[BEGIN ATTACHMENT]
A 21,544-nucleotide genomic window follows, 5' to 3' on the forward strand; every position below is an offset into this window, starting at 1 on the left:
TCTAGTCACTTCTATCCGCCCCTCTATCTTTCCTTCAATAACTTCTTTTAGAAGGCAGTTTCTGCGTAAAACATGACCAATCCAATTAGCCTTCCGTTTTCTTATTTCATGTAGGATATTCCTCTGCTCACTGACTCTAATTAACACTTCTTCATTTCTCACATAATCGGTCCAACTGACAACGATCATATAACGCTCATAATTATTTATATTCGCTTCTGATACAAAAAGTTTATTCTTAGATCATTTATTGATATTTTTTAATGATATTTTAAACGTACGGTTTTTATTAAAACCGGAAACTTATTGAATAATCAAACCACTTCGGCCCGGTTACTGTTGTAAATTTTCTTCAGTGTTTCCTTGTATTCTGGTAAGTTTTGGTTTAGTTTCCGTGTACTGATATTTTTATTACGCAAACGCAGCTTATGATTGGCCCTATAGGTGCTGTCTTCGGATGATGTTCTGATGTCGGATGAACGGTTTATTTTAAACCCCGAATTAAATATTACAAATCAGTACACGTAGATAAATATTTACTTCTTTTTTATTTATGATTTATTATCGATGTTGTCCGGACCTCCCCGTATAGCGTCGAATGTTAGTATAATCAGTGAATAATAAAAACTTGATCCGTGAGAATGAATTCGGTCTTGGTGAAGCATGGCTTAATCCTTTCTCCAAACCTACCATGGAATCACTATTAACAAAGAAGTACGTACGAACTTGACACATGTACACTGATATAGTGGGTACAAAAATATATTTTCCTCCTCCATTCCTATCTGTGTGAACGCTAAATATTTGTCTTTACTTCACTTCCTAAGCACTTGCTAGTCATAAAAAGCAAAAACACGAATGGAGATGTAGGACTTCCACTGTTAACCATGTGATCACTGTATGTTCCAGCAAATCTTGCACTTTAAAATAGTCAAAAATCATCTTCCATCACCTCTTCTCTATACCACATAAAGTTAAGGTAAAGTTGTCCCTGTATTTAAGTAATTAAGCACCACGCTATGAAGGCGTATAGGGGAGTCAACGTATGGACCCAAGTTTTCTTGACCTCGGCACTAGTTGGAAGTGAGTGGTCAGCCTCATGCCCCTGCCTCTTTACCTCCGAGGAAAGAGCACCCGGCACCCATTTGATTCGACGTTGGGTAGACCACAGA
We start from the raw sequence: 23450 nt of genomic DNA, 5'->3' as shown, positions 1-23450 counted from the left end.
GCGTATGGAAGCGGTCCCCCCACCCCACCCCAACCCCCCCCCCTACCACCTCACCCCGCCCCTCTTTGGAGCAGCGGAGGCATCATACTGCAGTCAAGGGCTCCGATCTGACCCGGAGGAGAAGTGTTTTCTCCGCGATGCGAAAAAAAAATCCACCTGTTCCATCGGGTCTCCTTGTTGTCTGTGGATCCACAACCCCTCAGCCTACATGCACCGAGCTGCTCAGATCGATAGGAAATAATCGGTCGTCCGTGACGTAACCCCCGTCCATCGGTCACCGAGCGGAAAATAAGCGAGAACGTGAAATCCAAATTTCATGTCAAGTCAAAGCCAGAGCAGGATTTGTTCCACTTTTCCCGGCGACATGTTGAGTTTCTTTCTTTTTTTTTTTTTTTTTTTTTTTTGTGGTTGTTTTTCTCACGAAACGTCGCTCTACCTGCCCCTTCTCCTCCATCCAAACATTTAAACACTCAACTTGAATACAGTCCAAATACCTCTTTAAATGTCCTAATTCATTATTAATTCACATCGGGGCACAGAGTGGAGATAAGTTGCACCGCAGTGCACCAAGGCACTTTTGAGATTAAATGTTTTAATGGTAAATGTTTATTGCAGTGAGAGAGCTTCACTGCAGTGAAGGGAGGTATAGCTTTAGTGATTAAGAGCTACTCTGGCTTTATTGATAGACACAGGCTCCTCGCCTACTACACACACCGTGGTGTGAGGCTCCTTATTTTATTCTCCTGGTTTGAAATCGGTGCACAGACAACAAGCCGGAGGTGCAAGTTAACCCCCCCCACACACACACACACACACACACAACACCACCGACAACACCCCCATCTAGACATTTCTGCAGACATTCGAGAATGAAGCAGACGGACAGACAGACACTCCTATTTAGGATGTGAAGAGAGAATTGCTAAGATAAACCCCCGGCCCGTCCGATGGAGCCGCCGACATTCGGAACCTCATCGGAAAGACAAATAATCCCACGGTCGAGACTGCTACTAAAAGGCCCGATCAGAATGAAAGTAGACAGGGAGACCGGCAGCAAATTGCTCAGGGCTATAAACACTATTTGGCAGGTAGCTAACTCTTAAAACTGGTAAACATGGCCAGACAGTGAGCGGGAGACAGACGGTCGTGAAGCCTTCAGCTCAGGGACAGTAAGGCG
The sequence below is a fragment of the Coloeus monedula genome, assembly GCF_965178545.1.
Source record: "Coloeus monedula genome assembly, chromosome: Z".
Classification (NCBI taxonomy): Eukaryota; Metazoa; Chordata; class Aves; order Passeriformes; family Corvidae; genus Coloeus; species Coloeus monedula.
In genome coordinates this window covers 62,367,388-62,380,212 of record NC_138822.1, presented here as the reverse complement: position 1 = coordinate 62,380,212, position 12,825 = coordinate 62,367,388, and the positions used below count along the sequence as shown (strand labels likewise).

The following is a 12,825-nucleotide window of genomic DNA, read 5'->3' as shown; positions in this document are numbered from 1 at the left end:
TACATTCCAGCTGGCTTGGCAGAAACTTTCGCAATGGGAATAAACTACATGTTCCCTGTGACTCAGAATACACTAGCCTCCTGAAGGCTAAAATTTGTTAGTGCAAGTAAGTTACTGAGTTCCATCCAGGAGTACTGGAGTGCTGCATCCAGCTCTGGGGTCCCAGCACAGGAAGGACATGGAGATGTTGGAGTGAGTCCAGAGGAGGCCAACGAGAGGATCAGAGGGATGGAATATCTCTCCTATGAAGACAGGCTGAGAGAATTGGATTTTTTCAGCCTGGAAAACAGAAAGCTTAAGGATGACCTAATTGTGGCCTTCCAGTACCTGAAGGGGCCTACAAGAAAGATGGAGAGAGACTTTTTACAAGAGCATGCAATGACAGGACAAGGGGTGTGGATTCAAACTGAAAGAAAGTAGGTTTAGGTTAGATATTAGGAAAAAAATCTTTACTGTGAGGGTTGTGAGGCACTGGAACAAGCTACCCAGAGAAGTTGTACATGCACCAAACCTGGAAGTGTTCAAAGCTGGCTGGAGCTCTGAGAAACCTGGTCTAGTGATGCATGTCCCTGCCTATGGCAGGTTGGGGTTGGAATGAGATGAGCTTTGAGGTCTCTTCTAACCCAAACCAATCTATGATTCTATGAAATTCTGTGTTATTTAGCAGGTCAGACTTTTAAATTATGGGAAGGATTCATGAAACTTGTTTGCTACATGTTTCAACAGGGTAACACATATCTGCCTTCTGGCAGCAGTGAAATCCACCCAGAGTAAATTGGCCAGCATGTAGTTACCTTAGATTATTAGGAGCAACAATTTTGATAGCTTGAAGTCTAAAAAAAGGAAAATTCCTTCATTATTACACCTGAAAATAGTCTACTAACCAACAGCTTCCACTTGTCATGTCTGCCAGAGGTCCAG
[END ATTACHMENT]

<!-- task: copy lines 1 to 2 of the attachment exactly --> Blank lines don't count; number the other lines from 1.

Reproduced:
A 21,544-nucleotide genomic window follows, 5' to 3' on the forward strand; every position below is an offset into this window, starting at 1 on the left:
TCTAGTCACTTCTATCCGCCCCTCTATCTTTCCTTCAATAACTTCTTTTAGAAGGCAGTTTCTGCGTAAAACATGACCAATCCAATTAGCCTTCCGTTTTCTTATTTCATGTAGGATATTCCTCTGCTCACTGACTCTAATTAACACTTCTTCATTTCTCACATAATCGGTCCAACTGACAACGATCATATAACGCTCATAATTATTTATATTCGCTTCTGATACAAAAAGTTTATTCTTAGATCATTTATTGATATTTTTTAATGATATTTTAAACGTACGGTTTTTATTAAAACCGGAAACTTATTGAATAATCAAACCACTTCGGCCCGGTTACTGTTGTAAATTTTCTTCAGTGTTTCCTTGTATTCTGGTAAGTTTTGGTTTAGTTTCCGTGTACTGATATTTTTATTACGCAAACGCAGCTTATGATTGGCCCTATAGGTGCTGTCTTCGGATGATGTTCTGATGTCGGATGAACGGTTTATTTTAAACCCCGAATTAAATATTACAAATCAGTACACGTAGATAAATATTTACTTCTTTTTTATTTATGATTTATTATCGATGTTGTCCGGACCTCCCCGTATAGCGTCGAATGTTAGTATAATCAGTGAATAATAAAAACTTGATCCGTGAGAATGAATTCGGTCTTGGTGAAGCATGGCTTAATCCTTTCTCCAAACCTACCATGGAATCACTATTAACAAAGAAGTACGTACGAACTTGACACATGTACACTGATATAGTGGGTACAAAAATATATTTTCCTCCTCCATTCCTATCTGTGTGAACGCTAAATATTTGTCTTTACTTCACTTCCTAAGCACTTGCTAGTCATAAAAAGCAAAAACACGAATGGAGATGTAGGACTTCCACTGTTAACCATGTGATCACTGTATGTTCCAGCAAATCTTGCACTTTAAAATAGTCAAAAATCATCTTCCATCACCTCTTCTCTATACCACATAAAGTTAAGGTAAAGTTGTCCCTGTATTTAAGTAATTAAGCACCACGCTATGAAGGCGTATAGGGGAGTCAACGTATGGACCCAAGTTTTCTTGACCTCGGCACTAGTTGGAAGTGAGTGGTCAGCCTCATGCCCCTGCCTCTTTACCTCCGAGGAAAGAGCACCCGGCACCCATTTGATTCGACGTTGGGTAGACCACAGA